Since then, most people will have seen a deepfaked video or photo. It’s a technology that uses a type of artificial intelligence to replace real audio and video with audio and video that is synthetically created from different sources.
The premise of this technology originated in the 1997 paper “Video Rewrite: Driving Visual Speech with Audio” by Bregler, Covell, and Slaney; the project used “existing footage to automatically create a new video of a person mouthing words that she did not speak in the original footage.” A suggested use for the technology was movie dubbing.
Deepfake technology has the capacity to be used for comedic effect or to make a light-hearted video for friends. The technology was being used to prank friends and create online content even at the tail end of 2019; one YouTuber deepfaked his co-hosts face onto famous movie scenes for a prank, an example of how this AI technology can create light-hearted entertainment content.
On October 21, BBC News told the story of Kate Isaacs, a campaigner who was tagged in a video on Twitter that depicted the image of her face deepfaked onto a porn actress’ face.
In fact, the majority of deepfakes are not used in a comedic and light-hearted way. In 2019, statistics by Deeptrace revealed that 96% of deepfake videos they found were pornographic and non-consensual.
An even more sinister avenue of the technology arises through its potential impact on the current news and political landscape.
When asked to think about deepfakes, a memorable video that people may think of is the viral 2018 video of Jordan Peele’s voice dubbed over a deepfake of Barack Obama. It garnered 9.2m YouTube views for BuzzFeedVideo.
The deepfaked video, paired with Peele’s audio, demonstrates the potential dangers of deepfakes in relation to the number of unverified facts that circulate the internet as news. Even the image of prominent politicians such as the former US President can be subjected to AI technology.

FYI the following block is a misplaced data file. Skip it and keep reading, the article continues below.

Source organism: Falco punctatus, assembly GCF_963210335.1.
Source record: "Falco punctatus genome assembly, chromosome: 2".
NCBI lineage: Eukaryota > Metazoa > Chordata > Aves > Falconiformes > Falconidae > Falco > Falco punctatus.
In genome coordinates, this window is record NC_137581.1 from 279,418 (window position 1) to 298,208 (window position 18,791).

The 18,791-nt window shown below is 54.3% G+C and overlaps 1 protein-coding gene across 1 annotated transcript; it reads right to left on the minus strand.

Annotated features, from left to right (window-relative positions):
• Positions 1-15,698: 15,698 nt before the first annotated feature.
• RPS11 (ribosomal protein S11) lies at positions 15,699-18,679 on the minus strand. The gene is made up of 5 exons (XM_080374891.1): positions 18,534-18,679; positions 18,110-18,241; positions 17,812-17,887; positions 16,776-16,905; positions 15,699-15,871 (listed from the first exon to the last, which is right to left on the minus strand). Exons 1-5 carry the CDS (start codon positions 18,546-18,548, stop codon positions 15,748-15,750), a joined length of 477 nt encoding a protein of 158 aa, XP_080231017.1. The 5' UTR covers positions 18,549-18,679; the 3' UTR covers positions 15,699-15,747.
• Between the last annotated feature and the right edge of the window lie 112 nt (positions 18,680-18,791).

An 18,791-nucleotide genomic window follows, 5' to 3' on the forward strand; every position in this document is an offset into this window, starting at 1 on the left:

people are most concerned that deepfaking could make it harder to trust what they see online. Deepfakes blur the boundary between what is real and what is fake, making it more difficult for people to verify online content.
The iProov survey also reveals that 80% of global respondents would be more likely to use an online service if it could prevent deepfakes.
According to this statistic, online service providers would gain more users if they developed a defence against deepfake technology, revealing both ethical and business incentives for online services to protect against deepfake videos and images.
The future of the deepfaking phenomenon may depend on what online service providers will do next and whether the internet culture around identity protection changes.
Looking to the future, perhaps more positive uses of the technology may emerge. Forbes reported on the business uses of deepfake technology, stating that “companies can create more efficient methods of distributing information to their customers and employees” if creating video content becomes quicker and easier.
Whether it is through continued productive use by businesses or reverting back to some of the light-hearted content the technology has the capacity to produce, deepfaking does not seem to be going anywhere.